Man Falsely Accused Of Murder Can’t Clear His Name On Google

Kareem Alleyne has never harmed a cop, yet a Google search will have you believing he's a cop killer

May 12, 2016 at 6:07 PM ET

In 2012, Kareem Alleyne was wrongfully charged with killing a police officer and publicly labeled as a “cop killer.” He was acquitted in 2014, and just last month a court awarded him $1 million for being falsely accused and maliciously prosecuted for a crime he did not commit.

But Alleyne now has a different problem: he can’t seem to get his Google results cleared of the false accusations.

Alleyne was originally charged with homicide in 2012 for a bike and car crash in Philadelphia that killed Officer Marc Brady. Following his acquittal, the judge ruled that the three police officers who pursued the charges were seeking to implicate Alleyne because he was dating the mother of Brady’s six children. His attorney James Funt told Fusion that this will haunt him for “the rest of his life and beyond.” The false charges may also cause trouble for his son, whose name is also Kareem.

But is there anything that can be done? If this case were happening in Europe, maybe. Thanks to a 2014 ruling in Europe’s highest court, people have the right to have their information removed from Google if it’s not in the public interest. In a 2015 Transparency Report, 12 months after that ruling, Google removed roughly 43 percent of European requests.

But in the U.S., there’s no such luck. Although the so-called “right to be forgotten” has been discussed, Americans currently don’t have it. Free speech advocates are generally staunchly opposed to information removal—worrying about the broader implications of burying information.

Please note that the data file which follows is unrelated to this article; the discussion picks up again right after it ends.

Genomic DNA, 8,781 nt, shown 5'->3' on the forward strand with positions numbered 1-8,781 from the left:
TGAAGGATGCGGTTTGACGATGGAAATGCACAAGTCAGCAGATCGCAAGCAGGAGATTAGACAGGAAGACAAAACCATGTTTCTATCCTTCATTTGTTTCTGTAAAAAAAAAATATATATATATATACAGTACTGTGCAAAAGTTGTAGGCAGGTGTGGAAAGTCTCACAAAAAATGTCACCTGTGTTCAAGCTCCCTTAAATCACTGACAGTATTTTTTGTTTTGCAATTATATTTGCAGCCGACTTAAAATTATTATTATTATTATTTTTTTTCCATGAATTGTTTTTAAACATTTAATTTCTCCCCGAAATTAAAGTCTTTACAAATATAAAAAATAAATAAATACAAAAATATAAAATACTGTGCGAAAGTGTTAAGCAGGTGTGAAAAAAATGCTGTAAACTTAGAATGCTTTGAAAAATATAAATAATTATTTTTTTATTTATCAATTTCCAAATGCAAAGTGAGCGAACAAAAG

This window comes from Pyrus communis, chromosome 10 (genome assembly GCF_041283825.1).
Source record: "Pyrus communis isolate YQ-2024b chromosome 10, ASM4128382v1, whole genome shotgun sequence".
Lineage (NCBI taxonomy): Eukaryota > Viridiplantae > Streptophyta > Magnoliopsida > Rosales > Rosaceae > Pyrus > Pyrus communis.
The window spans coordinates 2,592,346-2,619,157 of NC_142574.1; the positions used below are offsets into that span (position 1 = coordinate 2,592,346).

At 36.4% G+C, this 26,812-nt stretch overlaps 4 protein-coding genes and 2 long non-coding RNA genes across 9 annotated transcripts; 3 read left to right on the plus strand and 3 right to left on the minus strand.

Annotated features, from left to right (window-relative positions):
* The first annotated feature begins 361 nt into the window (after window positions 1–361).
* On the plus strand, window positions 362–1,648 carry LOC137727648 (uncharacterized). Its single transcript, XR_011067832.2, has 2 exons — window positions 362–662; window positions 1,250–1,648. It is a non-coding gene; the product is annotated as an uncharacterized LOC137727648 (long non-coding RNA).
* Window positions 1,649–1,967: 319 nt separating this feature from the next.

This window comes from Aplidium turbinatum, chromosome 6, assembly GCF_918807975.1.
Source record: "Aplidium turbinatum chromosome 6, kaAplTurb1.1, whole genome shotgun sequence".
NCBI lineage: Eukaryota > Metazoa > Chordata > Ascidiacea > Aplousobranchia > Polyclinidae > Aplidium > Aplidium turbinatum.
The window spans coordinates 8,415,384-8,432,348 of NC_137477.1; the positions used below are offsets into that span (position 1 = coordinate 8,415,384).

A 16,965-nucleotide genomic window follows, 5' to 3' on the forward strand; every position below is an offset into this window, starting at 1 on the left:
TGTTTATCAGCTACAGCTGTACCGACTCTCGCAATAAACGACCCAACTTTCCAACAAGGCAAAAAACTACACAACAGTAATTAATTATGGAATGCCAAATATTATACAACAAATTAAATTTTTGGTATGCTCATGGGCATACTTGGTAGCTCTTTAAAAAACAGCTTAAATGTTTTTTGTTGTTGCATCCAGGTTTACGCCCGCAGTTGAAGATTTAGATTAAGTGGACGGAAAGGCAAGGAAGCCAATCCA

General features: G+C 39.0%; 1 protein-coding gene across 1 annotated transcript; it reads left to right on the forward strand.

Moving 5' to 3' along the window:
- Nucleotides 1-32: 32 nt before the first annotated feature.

As it stands in the states now, Google will only remove results in extreme cases, like instances child abuse, revenge porn, copyright infringement, or the revelation of sensitive personal details.

For someone like Alleyne, that means he could have a lifetime of problems ahead. His online presence could make it hard for him to hold a job, get a house, and go on with his life normally. According to Funt, Alleyne’s options are hardly ideal: “At this point, the best that can be done is to create a new persona for my client,” said Funt. Using a company like, dozens of new pieces will have to be published across the web, then interlinked to one another in order to “trick Google into thinking those are more important than false reports that he killed a cop.”

That costs a pretty penny though, and it’s something Alleyne will have to do periodically to keep his results clear. Fusion says the price of keeping negative Google links at bay costs an average of $3,000 to $25,000 a year, and it could be even pricier, depending on the crime. So he may have that $1 million settlement and a cleared name, but unless Google changes its policies, he’ll have to spend a large portion of that settlement to keep his name clear in the eyes of the internet for years to come.